F/A-18 A/B Hornet
Australia's shortlist for the Mirage replacement had only two candidates in November 1979, the General Dynamics F-16 and the McDonnell-Douglas F/A-18 Hornet. On 20 October 1981 the Hornet was finally selected and an initial order for 75 Hornets was placed in November 1981. The order consisted of 57 single-seat F/A-18As (serial A21-1 to A21-57) and 18 two-seat F/A-18Bs (A21-101 to A21-118). The Hornet provided the Royal Australian Air Force with a giant leap in technology over the venerable Mirage. The pulse-doppler radar had a look-down shoot-down capability; the inertial navigation system, mission computers and on-board sensors allowed the pilot to accurately navigate around enemy positions and avoid potential conflicts; and the head-up display meant the pilot was not constrained by the need to be head down monitoring aircraft performance and weapons systems.
The Australian Hornet program called for the first two aircraft to be entirely assembled by McDonnell-Douglas in the USA with the remaining 73 to be assembled by the Government Aircraft Factories (GAF) in Victoria. A21-103 made its first flight at Avalon on 26 February 1985, reached a speed of Mach 1.6 at an altitude of 40,000 ft. This aircraft was delivered to 2OCU at Williamtown on 17 May 1985. At the same time history was made when A21-101 and 102 were flown non-stop from Naval Air Station Lemoore in California to RAAF Base Williamtown in New South Wales on a ferry flight that required USAF McDonnell Douglas KC-10 Extender tankers to refuel each of the Hornets 15 times.
The first 14 aircraft were all allocated to 2OCU to enable the start of Hornet training. The F/A-18 simulator was installed late in 1985 and on 25 November the first single-seater (A21-1) was accepted. No 3 Squadron became the first operational Hornet unit at Williamtown. The next unit to re-equip was No 77 Sqn at Williamtown in May 1987.The final RAAF Hornet unit was No 75 Sqn which commenced operations at RAAF Tindal in September 1988. On 15 December 1988, the last RAAF dual-seat Hornet, A21-118, was delivered and the last single-seater Hornet, A21-57, was delivered on 12 May 1990.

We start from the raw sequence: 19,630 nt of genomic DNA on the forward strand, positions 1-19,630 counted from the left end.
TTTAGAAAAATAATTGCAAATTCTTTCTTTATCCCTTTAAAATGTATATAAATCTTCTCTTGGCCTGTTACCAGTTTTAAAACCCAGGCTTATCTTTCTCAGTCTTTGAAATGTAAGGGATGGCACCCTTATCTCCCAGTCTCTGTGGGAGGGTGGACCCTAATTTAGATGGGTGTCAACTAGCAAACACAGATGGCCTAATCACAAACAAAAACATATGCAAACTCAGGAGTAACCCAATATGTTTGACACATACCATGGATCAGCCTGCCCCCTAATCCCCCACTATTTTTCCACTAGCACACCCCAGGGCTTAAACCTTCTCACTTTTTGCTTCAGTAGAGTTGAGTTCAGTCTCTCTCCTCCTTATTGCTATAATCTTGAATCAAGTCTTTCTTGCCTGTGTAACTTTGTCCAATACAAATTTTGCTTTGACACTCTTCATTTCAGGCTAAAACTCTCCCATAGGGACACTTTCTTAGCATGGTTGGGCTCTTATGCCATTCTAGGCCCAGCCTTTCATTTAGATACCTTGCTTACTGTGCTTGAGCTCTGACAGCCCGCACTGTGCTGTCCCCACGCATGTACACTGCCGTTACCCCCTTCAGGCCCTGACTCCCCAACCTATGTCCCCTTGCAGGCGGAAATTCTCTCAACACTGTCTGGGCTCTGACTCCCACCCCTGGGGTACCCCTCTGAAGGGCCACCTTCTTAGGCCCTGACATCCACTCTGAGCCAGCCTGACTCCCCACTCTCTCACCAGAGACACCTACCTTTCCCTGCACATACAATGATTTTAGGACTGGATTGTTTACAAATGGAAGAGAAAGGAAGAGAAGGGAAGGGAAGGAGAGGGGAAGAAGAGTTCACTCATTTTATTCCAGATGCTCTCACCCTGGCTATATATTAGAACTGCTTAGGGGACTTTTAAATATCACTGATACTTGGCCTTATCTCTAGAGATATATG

RAAF Hornets maintain a presence for the five-power Integrated Air Defence System (IADS) at RMAF Butterworth with deployments each year. RAAF F/A-18 Hornets have also been deployed to Diego Garcia and the Middle East Area of Operations and have flown aerial patrols within Australia as security forces during the Commonwealth Heads of Government conference and the 2006 Commonwealth Games in Melbourne.
General characteristics f/a 18a
Length: 56 ft 0 in (17.1 m)
Wingspan: 40 ft 0 in with Sidewinders (12.3 m)
Height: 15 ft 4 in (4.7 m)
Empty weight: 24,700 lb (11,200 kg)
Loaded weight: 37,150 lb (16,850 kg)
Max takeoff weight: 51,550 lb (23,400 kg)
Payload: 13,700 lb (6,215 kg) external fuel and ordnance
Powerplant: 2× General Electric F404-GE-402 turbofans, 17,751 lbf (79 kN) each
Thrust to Weight: 0.96
Maximum speed: Mach 1.8, 1,127 mph at 36,100 ft (1,814 km/h at 11,000 m)
Range: 330 nm combat on a hi-lo-lo-hi mission; 2,070 nm ferry (535 km / 3,330 km)
Service ceiling: 50,000 ft (15,000 m)
Rate of climb: 50,000 ft/min (254 m/s)
Guns: 1 x 20 mm M61 Vulcan internal Gatling gun with 578 rounds
Air to Air: AIM-9 Sidewinder
Anti-ship: AGM-84 Harpoon
Air to Ground: AGM-158 JASSM
Bombs: Mk 82 500lb (227kg) General Purpose
Mk 84 2000lb (907kg) General Purpose
Paveway III Laser Guidance
Joint Direct Attack Munition (JDAM)
For more information about individual aircraft click here.